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Sodexo offers specialty nights, 1845 Grill serves breakfast
Feb08

Sodexo offers specialty nights, 1845 Grill serves breakfast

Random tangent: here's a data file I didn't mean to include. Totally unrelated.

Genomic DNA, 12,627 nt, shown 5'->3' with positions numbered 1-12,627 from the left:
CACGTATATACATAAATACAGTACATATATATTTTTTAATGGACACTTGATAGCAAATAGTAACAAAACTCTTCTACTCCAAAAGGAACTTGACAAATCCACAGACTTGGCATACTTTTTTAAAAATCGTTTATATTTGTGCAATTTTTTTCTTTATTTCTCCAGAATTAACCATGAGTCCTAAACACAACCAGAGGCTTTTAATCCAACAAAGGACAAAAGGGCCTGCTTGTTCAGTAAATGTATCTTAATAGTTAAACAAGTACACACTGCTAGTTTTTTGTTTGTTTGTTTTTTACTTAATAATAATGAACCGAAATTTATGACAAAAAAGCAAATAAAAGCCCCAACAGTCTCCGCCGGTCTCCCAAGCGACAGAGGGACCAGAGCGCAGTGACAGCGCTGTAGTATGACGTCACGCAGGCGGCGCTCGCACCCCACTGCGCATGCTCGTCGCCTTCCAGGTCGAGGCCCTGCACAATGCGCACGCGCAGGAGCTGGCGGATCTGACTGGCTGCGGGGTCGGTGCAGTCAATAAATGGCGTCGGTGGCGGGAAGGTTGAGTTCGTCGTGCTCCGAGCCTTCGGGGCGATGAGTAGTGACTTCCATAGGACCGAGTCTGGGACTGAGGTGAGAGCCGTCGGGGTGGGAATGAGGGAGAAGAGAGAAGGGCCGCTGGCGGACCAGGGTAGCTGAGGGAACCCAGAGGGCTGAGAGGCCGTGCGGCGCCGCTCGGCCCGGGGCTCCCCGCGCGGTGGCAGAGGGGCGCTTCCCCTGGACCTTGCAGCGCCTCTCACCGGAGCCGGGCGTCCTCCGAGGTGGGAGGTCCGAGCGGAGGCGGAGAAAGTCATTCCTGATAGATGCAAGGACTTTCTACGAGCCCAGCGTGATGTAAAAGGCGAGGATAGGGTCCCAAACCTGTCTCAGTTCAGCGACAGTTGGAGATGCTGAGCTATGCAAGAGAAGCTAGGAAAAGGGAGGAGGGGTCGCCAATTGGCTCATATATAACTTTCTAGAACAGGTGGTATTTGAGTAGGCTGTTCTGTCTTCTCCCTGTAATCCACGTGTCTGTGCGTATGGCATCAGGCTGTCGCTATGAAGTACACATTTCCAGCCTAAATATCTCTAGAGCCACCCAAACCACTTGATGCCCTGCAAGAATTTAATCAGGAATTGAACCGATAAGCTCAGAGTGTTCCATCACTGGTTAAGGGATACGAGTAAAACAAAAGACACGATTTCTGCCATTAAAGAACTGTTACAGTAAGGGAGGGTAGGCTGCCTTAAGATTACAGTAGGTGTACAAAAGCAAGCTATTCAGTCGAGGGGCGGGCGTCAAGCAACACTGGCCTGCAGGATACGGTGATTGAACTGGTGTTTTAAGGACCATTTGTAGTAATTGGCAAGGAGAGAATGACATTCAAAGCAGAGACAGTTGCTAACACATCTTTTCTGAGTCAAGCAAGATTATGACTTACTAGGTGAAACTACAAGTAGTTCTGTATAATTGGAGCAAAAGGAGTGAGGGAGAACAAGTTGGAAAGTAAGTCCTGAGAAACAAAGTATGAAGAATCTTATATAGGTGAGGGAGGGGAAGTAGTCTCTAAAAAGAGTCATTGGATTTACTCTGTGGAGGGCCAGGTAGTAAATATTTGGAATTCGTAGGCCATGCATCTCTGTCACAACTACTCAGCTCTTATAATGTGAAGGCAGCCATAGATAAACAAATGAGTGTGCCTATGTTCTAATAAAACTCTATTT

Published in the February 8, 2017 issue of The Bells The dining hall has gone through many changes since its inception. Most recently, students saw the cafeteria-style dining moved from Hardy Hall to the new and improved student union, Bawcom. Now there are even more changes coming to the dining process on campus. Recently, the dining hall (which is open to all students, but more namely those living in residence halls) has begun doing specialty dinners. Specializing in one particular type of meal makes it easier for students to decide on where they want to eat that night. Some of the specialty nights have included meals such as classic southern chicken dinners, burger and pizza dinners, and various other southern, home-grown classics. These nights have been successful in pleasing the university community, including students and faculty alike. Eating in the dining hall can be the quite the experience for all, as the buffet tends to offer many varying options to appeal to the Cru community. Whether students are eating in the dining hall with friends, to wandering in 10 minutes before class for a quick bite, many Crusaders have a positive tale to tell when speaking about their dining experiences. “There are a few things students should know about eating in the dining hall,” says Elizabeth Sawatzki, sophomore Spanish major and Sodexo employee. “We are now not allowed to put ice cream in cups for those who enjoy root beer floats, but you can transfer it yourself manually.” The dining hall employee said for another dining hall treat, students can toast cookies in the toaster to make them yummy and warm. “Another tip I’d give to students is that If one station is out of a condiment or topping you like, always check a different station. There will more than likely be one with some. It’s really just learning the hacks for the dining hall, and making the most of the situation.” The dining hall also provides meals to the university community through various fast-food chains that are open on campus. This includes a student favorite– The 1845 Grill, which is also located in the Bawcom Student Union building. The grill is known for the fresh foods it serves at a reasonable price. Their hours range from 10 a.m. to 12 p.m. Monday through Thursday, 10 a.m. to 6 p.m. on Fridays, and 7 p.m. to 12 a.m. on Sundays. Some of these times vary by day, which allows students to enjoy various dishes such as pancakes or tacos between classes. “Honestly, it’s nice to get a burger from the Grill every few days,” said Freshman Criminal Justice major,...